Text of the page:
PRIME Minister Julia Gillard has visited fire-ravaged northern NSW to hear first-hand stories of locals who saw, fought and escaped the 45,000-hectare blaze in their backyard.
During her visit to Coonabarabran on Thursday, Ms Gillard paid tribute to the bravery and stoicism of residents of the Warrumbungles, who were hit by NSW’s most destructive fire in more than a decade.
Ms Gillard heard how two friends, neighbours and fellow RFS volunteers Bob Fenwick and Dave Keirle were called into the park to help tackle the blaze.
But by the time they got back to their own homes they couldn’t do anything.
“It was just all over. It was so fast,” said Mr Fenwick, who has fought up to 40 fires.
His home was one of the 51 destroyed in the firestorm, which did not claim any lives.
At the Siding Spring Observatory Peter Verwayen, who lives at and looks after the site after hours, said he saw the fire come up the hill at around 4pm on Sunday just before receiving an RFS warning.
Minutes later, flames were lapping the side of the hill.
“We got off the mountain .. I think with about five to 10 minutes to spare,” he told the prime minister.
It then took more than an hour before the RFS had confirmation that everyone was safe.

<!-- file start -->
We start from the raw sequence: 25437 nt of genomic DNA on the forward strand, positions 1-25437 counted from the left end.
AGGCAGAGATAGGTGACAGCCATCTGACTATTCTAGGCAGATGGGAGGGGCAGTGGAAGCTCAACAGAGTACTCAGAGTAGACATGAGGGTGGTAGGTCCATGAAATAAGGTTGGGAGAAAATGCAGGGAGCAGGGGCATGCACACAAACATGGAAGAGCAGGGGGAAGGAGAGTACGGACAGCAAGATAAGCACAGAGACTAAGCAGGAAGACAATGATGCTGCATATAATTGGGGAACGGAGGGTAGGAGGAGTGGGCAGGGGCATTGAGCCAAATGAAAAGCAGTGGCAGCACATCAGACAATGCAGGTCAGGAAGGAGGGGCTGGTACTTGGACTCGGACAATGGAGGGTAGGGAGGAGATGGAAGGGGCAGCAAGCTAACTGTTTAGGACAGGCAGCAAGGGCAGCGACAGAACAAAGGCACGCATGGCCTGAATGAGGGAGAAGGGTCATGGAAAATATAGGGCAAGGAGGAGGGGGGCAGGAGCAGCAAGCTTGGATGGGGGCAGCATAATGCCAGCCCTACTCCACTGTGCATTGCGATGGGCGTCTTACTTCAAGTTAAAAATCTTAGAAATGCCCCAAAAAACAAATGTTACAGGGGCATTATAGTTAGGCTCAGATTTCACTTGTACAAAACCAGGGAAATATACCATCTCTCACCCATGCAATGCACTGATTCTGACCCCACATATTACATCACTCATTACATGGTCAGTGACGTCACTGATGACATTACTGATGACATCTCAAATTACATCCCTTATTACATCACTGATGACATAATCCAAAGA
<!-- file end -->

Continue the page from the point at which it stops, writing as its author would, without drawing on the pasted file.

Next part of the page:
“We were very anxious for a while,” RFS Commissioner Shane Fitzsimmons said.
“We actually thought they were still here.”
Ms Gillard said she was overwhelmed by the stories of bravery.
Even Mr Fenwick, who fought his first bushfire at the age of 14, was obviously surprised by its ferocity, she said.
“He’s a man who knows a fair bit about fire and (he) said when it took his home there was just no stopping it, that it was burning grass that had water running over it, such was the intensity of the fire,” the prime minister said.
Mr Fitzsimmons said that across NSW, firefighters were seeking to strengthen “incomplete and tenuous” containment lines ahead of deteriorating conditions on Friday.
At Coonabarabran temperatures are expected to return to the high 30s, with northwesterly winds forecast to reach up to 30km/h.
Severe conditions are predicted for southern NSW, where temperatures are set to push the mid-40s and wind of gusts up to 80km/h will see the focus on fires burning at Wandandian near Nowra and in Cooma.
“We do have uncontained fire edges and with that weather coming through we have concerns for breaches of the containment lines,” an RFS spokesman told AAP.
With 84 fires burning across the state, 14 of which are uncontained, the RFS has issued total fire bans for all but five districts.
Meanwhile, a bushfire appeal by the Warrumbungle Shire Council has raised $59,000 for affected residents.
The federal government has also announced disaster recovery payments of $1000 for adults and $400 for children will apply to people in the Coonamble, Gilgandra and Warrumbungle local government areas.
British Foreign Secretary William Hague, who was visiting Sydney, said the UK had been “saddened” to watch the devastating bushfires.
“I bring a message of sympathy and solidarity from Prime Minister David Cameron to everyone who has been affected,” Mr Hague said during a lecture at the Menzies Research Centre on Thursday. – AAP